By: Alana Pugh
Push and pull the boundaries of language in Mt. Cuba Center’s first Poetry Workshop Series this fall. Join instructor, Ares Headley, for lectures on poetic forms and devices while reveling in natural inspiration from Mt. Cuba’s gardens and ecosystems. All poets are welcome, regardless of background or skill level.
Ares Headley is a writer, graphic designer, and applied sociologist working as a Public Programs Assistant at Mt. Cuba. They find the solitude, tranquility, and accessibility to the natural world at Mt. Cuba spurs the self-reflection and reflection on one’s surroundings that so often influences poetry.
Read on to learn more from Ares Headley about their upcoming Poetry Workshop Series.
- Mt. Cuba Center: Poetry and plants seem like a natural combination; however, this is Mt. Cuba’s first poetry workshop! Can you tell us about your own poetic beginnings and how you have found inspiration in nature?
- Ares Headley: I have always used writing, in any form, to express myself, but poetry stood out to me as a more distilled form of self-expression. Poetry is a way to play with the way we naturally use language — in ways that are non-traditional. I see many similarities in nature. Seeing nature behave in ways you would not expect can make you reconsider your conceptions about it. For instance, common themes in nature poetry revolve around peacefulness and pastoral beauty, and authors like Walt Whitman and Robert Frost typically come to mind. While I do appreciate these themes and authors, I like to write about the “unseen” aspects of nature; things that decay, live in the soil, and are equally unsettling as they are fascinating — because that is what nature is; it is both. The natural world is terrific, but it is also terrifying. Having that contrast intensifies the effect of the traditionally beautiful. You must have decay to have growth; you have to have a storm to feel the peace that comes afterwards.
- Mt. Cuba Center: Because poetry is often so personal, it seems like it could be more of a solo activity. What are the benefits of working within a group setting when learning about poetic forms and devices? How have you personally benefitted from poetry workshops.
- Ares Headley: Some poetry is personal; there is poetry that you only write for yourself that can be extremely vulnerable to share. But poetry can also be communal; you are communicating to others, and you know that you are putting it out into the world for others to hear and read. It is important to develop rapport with groups so that you know the people around you; you know what to expect — and the vulnerability does pay off. Having others’ opinions and suggestions allows you to explore different points of view, and to appreciate differences within the group. Working in a group allows you to challenge traditional notions and aesthetics — and Mt. Cuba is a great place to do that.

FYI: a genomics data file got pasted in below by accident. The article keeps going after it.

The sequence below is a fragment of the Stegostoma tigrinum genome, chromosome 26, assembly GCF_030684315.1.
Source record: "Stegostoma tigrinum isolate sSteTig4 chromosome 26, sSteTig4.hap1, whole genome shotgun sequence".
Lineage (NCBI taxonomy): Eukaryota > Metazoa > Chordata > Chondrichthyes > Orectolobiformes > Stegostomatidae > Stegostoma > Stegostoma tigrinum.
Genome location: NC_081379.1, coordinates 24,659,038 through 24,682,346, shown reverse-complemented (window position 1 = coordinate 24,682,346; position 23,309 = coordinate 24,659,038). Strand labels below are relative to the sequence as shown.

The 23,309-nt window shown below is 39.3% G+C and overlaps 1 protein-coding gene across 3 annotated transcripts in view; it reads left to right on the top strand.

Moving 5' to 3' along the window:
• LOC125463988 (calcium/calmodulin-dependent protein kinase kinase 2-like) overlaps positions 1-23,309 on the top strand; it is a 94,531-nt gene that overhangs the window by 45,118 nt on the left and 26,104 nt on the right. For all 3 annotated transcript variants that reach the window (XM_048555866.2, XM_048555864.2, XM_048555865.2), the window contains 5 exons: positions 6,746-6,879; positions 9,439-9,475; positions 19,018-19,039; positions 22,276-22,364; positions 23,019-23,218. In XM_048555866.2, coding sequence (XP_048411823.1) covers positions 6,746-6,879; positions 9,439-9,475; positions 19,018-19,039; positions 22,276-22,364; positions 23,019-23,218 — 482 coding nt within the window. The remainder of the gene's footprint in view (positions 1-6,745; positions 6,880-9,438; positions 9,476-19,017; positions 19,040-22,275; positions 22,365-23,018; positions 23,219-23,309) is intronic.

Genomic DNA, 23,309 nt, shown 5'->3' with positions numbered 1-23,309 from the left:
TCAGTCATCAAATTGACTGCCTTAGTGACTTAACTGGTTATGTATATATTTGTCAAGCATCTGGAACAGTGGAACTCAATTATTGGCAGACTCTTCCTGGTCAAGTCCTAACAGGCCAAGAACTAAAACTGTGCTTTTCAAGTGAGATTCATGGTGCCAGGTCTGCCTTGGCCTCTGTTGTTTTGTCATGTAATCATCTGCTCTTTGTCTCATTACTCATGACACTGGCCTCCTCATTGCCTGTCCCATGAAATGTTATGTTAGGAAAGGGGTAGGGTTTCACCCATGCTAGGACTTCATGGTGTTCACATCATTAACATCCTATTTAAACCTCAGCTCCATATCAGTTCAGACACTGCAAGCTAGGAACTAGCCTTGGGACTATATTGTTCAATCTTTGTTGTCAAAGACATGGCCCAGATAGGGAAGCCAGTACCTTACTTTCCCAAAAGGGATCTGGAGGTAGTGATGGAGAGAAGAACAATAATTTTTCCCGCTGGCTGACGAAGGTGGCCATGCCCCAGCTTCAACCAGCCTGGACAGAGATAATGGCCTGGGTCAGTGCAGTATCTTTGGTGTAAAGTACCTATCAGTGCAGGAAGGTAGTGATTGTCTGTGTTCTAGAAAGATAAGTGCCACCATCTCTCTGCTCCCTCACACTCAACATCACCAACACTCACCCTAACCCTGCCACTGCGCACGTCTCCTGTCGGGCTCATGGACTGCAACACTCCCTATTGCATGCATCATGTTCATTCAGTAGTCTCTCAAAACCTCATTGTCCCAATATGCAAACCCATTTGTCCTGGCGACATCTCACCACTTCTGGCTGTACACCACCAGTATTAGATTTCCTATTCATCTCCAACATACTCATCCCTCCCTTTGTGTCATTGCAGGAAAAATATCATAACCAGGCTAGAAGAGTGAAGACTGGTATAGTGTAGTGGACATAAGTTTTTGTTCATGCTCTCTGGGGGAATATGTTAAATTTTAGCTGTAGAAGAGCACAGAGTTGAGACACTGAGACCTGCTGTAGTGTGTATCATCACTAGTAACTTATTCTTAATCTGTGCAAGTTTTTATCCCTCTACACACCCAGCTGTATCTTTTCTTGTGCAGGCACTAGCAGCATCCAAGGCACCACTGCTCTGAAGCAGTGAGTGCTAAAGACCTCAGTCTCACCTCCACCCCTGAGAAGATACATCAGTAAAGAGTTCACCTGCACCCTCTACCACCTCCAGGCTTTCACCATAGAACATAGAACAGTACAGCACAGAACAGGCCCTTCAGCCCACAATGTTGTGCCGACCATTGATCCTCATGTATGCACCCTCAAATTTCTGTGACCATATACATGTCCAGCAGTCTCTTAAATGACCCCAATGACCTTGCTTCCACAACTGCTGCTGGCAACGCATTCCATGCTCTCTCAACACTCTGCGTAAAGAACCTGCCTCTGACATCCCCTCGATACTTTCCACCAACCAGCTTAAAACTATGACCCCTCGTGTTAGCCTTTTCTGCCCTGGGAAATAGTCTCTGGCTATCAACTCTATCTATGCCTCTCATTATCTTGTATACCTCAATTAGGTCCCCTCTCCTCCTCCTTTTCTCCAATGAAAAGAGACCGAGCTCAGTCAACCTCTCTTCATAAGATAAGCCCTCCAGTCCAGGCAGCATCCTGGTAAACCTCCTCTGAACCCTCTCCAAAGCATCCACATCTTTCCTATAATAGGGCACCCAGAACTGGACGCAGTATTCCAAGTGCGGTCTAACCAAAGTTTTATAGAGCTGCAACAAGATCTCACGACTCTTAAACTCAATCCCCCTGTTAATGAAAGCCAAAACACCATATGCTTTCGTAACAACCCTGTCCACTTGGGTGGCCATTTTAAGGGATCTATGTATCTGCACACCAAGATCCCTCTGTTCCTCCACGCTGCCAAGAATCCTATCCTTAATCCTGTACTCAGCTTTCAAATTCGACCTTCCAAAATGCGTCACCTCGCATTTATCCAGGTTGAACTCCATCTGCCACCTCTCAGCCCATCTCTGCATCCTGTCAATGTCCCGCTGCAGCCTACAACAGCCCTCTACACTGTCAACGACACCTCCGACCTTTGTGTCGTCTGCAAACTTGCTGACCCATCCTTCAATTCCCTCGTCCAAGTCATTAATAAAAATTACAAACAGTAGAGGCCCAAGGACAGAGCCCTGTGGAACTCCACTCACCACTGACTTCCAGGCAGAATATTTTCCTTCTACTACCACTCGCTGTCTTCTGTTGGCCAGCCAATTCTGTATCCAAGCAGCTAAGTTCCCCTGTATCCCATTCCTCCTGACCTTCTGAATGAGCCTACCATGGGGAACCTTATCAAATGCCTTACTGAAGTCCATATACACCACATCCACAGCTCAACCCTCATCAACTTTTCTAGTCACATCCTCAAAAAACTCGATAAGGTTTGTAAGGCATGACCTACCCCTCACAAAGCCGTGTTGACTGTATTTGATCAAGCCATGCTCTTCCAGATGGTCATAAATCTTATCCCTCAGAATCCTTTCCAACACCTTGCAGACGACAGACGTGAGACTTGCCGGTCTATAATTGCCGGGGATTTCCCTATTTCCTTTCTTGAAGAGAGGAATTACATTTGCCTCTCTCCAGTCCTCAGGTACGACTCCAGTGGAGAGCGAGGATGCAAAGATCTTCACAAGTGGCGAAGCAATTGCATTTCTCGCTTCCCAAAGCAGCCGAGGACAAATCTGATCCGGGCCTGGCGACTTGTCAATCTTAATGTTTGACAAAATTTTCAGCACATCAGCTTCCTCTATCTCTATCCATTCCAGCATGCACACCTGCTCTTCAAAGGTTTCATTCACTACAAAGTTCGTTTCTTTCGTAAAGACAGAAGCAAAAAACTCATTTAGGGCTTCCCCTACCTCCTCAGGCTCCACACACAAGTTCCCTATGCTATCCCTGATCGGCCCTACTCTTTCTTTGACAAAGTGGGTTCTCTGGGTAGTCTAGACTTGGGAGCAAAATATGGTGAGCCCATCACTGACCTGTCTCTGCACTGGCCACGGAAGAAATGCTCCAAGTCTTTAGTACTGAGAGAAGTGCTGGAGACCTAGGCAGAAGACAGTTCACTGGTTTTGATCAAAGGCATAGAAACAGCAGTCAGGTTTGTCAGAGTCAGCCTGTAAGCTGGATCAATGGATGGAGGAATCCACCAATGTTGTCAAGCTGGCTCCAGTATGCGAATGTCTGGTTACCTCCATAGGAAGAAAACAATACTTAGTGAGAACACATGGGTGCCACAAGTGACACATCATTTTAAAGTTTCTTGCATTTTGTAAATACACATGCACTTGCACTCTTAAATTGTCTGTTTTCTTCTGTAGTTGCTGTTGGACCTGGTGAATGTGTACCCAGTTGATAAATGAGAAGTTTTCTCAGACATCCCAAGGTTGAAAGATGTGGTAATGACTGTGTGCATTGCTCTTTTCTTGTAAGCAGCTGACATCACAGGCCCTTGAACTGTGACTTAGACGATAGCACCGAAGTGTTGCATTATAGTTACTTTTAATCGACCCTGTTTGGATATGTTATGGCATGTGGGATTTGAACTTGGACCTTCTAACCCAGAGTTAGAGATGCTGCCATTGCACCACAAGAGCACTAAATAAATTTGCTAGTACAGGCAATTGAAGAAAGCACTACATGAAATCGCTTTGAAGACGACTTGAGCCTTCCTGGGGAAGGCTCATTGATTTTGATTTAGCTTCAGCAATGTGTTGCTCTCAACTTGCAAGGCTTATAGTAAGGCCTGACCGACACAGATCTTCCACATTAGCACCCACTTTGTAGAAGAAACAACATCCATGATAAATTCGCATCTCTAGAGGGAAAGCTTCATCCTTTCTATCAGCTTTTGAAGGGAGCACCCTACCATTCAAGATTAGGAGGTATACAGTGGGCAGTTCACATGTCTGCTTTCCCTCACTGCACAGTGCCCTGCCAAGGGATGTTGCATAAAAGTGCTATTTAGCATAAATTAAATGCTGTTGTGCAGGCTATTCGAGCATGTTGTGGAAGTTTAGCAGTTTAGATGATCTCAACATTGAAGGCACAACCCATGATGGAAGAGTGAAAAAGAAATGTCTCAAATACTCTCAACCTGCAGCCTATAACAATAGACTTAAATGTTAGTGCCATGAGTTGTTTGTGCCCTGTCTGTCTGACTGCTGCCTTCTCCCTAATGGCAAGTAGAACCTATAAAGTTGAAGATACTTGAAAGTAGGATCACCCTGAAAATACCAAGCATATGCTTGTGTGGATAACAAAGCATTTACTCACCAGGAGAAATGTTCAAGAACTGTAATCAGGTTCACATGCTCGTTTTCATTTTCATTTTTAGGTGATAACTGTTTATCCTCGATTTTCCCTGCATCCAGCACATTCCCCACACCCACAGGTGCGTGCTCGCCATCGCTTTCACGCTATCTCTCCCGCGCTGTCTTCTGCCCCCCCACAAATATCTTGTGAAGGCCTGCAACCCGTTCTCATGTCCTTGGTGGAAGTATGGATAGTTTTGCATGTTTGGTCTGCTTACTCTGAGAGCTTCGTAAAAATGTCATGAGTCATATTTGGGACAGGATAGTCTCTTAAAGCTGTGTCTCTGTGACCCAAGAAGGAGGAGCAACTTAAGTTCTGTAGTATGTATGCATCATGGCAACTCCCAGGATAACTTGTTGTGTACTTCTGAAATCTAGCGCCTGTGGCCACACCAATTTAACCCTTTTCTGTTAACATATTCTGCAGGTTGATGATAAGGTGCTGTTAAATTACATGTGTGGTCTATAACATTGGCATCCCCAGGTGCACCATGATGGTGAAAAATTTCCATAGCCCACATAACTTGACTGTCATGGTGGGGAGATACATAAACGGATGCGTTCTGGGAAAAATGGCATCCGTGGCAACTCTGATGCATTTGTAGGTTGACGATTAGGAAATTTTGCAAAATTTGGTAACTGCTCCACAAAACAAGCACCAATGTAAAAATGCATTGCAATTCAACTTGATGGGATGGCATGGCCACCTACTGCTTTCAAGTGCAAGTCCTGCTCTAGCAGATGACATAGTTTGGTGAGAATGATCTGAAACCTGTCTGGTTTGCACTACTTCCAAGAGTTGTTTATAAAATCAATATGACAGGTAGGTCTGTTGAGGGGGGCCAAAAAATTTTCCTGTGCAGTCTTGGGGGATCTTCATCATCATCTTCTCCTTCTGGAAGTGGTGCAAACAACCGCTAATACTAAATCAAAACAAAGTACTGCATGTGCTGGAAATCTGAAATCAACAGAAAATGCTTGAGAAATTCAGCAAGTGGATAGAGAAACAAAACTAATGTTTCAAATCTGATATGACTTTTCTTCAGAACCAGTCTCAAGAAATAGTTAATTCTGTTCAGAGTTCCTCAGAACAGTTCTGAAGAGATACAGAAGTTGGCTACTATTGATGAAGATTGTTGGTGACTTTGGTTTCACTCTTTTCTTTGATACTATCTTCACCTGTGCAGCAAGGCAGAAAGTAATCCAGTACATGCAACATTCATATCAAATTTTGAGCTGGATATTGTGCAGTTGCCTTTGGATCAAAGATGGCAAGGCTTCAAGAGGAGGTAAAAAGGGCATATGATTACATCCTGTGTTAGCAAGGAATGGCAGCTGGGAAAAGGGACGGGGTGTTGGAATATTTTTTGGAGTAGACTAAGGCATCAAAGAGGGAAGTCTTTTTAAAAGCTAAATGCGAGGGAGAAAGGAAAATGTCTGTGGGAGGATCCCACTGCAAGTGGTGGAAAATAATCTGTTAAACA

- Mt. Cuba Center: There are so many program options in this series. Can you walk us through how each section of the series will be different?
- Ares Headley: Absolutely! There will be four classes: Origins and Change, Nature and Culture, Self-discovery and Memory, and Resilience, Community and Ecology.
- Origins and Change: These themes introduce workshops, and poetry in general, to attendees who may not be familiar with them. We will talk about the cyclical nature of ecology and life, and we will read written works, so students do not have to bring pre-written material. We will talk about things in nature that are front of mind with nature poetry before we progress into niche topics that are featured later in the series.
- Nature and Culture: I want this class to be for students to consider the boundaries of what is considered nature and what is considered civilized. Nature is generally thought of being “out there” and something humans are separated from, and this class will explore these concepts more.
- Self-discovery and Memories: Like the title suggests, this class will be more about personal experiences and how our relationship to the natural world can directly tell us about our relationship to ourselves. I think the lack of human structure in nature allows people to be stripped down to their base self, which is the theme of a lot of pastoral and naturalistic writing. It’s a symbol of the unknown but a symbol of freedom.
- Resilience, Community, and Ecology: In this class, we will talk about interconnectedness and interdependence. We will discuss rectifying the “out there” with the “in here” and what our role as a human being is in our ecosystems.
- Mt. Cuba Center: To help our readers get ready for the series, would you give a few authors who have inspired this series?
- Ares Headley: Each week, I will give students a suggested reading list of authors we will discuss. I do not want to insert my personal aesthetic into this class, so I am including authors with a variety of styles. I tried to include works that traditional form and meter lovers will enjoy alongside free verse and surreal works that will push people’s boundaries. Some authors we will explore are Seamus Heaney, Lorna Dee Cervantes, and Adrienne Rich.
Find creative inspiration in Mt. Cuba’s gardens through a poetry class or another art class this winter.